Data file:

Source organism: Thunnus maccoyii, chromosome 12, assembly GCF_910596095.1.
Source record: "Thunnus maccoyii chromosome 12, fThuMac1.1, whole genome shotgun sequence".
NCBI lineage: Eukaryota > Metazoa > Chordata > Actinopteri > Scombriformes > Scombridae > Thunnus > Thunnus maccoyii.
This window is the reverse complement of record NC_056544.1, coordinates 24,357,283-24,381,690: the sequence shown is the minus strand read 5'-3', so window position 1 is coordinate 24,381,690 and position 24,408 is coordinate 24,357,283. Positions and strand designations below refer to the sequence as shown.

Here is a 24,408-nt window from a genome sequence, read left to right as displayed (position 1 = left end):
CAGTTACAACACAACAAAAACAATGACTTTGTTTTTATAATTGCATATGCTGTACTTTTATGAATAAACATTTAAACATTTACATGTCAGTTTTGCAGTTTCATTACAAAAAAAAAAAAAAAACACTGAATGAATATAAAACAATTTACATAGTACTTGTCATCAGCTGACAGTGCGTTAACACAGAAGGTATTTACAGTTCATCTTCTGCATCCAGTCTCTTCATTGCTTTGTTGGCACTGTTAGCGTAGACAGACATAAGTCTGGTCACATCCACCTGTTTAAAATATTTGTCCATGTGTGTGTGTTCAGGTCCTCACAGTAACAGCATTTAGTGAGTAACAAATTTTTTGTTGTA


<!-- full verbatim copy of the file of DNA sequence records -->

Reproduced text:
Source organism: Thunnus maccoyii, chromosome 12, assembly GCF_910596095.1.
Source record: "Thunnus maccoyii chromosome 12, fThuMac1.1, whole genome shotgun sequence".
NCBI lineage: Eukaryota > Metazoa > Chordata > Actinopteri > Scombriformes > Scombridae > Thunnus > Thunnus maccoyii.
This window is the reverse complement of record NC_056544.1, coordinates 24,357,283-24,381,690: the sequence shown is the minus strand read 5'-3', so window position 1 is coordinate 24,381,690 and position 24,408 is coordinate 24,357,283. Positions and strand designations below refer to the sequence as shown.

Here is a 24,408-nt window from a genome sequence, read left to right as displayed (position 1 = left end):
CAGTTACAACACAACAAAAACAATGACTTTGTTTTTATAATTGCATATGCTGTACTTTTATGAATAAACATTTAAACATTTACATGTCAGTTTTGCAGTTTCATTACAAAAAAAAAAAAAAAACACTGAATGAATATAAAACAATTTACATAGTACTTGTCATCAGCTGACAGTGCGTTAACACAGAAGGTATTTACAGTTCATCTTCTGCATCCAGTCTCTTCATTGCTTTGTTGGCACTGTTAGCGTAGACAGACATAAGTCTGGTCACATCCACCTGTTTAAAATATTTGTCCATGTGTGTGTGTTCAGGTCCTCACAGTAACAGCATTTAGTGAGTAACAAATTTTTTGTTGTA